About this course
Are you about to face the annual budget battle?
Are this year’s decisions even more difficult than usual?
Help is now at hand!
Since 2011 this EIPA course has helped experienced finance professionals and service managers make better decisions for delivering services to citizens – and in 2019 we are again partnering with OECD’s Territorial Governance Department to do so.
We cover key financial/operational risks across the public financial management cycle – budgeting, budget execution, planning and delivery of services focusing on how to:
- Prepare public sector budgets and service plans in difficult times by making realistic choices about priorities and thus make best use of limited resources;
- Link budgets to service priorities;
- Use budgets as a tool to manage public services, including setting/using KPIs and when/how to deal with unfavourable outcomes.
We also cover stakeholder impact budgets (such as gender-based budgeting), the role of multi-annual budgets and the challenges in performance budgeting.
To help you to do so we will give you:
- Initial input with presentations on key issues on budgeting, financial management and operational service management and service planning;
- Examples/case studies to show you what happens in practice across the EU at national and sub-national level;
- Exercises to reinforce your understanding of the practical application of budgeting, financial management and operational service management and service planning;
- Adequate time to discuss with our experts and other participants issues arising in your situation.
Who will benefit most?
This workshop is for officials from European institutions/agencies, ministries, national executive agencies, regional governments, municipalities and other public sector bodies such as:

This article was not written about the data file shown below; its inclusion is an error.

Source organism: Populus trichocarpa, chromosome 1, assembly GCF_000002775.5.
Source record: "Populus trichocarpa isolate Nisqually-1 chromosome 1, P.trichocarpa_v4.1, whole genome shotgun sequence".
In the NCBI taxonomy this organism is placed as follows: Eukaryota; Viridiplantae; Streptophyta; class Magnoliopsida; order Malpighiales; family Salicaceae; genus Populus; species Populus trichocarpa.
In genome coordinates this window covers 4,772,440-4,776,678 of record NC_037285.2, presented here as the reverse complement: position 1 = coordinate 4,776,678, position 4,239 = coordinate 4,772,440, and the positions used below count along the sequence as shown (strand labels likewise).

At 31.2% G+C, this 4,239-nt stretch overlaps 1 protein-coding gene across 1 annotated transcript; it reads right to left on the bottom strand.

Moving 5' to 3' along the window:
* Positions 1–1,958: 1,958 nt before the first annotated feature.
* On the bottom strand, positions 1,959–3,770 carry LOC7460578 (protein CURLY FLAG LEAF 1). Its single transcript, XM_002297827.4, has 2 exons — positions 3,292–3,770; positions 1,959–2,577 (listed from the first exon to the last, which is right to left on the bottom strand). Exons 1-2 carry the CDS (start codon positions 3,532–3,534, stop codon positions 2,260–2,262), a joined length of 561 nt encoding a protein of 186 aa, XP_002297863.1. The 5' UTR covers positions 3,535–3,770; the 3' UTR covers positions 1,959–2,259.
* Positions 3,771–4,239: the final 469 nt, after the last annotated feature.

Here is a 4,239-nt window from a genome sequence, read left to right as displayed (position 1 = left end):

- Finance staff experienced in preparing budgets and financial management reports;
- Service managers who need to understand budgets, financial management reports and operational management reports to better plan and manage services;
- Auditors who can help public sector bodies improve how they control finances and manage services.
If you are a finance professional or service manager in the public sector, come and share experiences with your peers and learn from our experts to deal with the difficult challenges you are facing.
What you will learn in this course
By the end of the workshop you will:
- Better understand the role of budgeting in the public sector and why it matters;
- Be able to deal more effectively with the current challenges for budgeting and service planning for finance staff and service managers;
- Achieve better co-operation between finance staff and service managers to improve public service planning and delivery;
- Be able to identify/manage the most commonly arising financial and operational risks in budget preparation and planning for service delivery;
- Be able to identify/manage the commonly arising financial and operational risks in the budget execution of and service delivery;
- Better understand how auditors can help public sector bodies to improve their management of finances/services.
European Institute of Public Administration (EIPA)
O.L. Vrouweplein 22
6211 HE, Maastricht
Ms Belinda Vetter
Tel: + 31 43 3296382
The fee includes documentation and refreshments. Lunches, a reception or dinner are included if mentioned in the programme. Accommodation and travel costs are at the expense of the participants or their administration.
EIPA offers a 10% discount to all civil servants working for one of EIPA’s supporting countries, and civil servants working for an EU institution, body or agency.
Who are the supporting countries?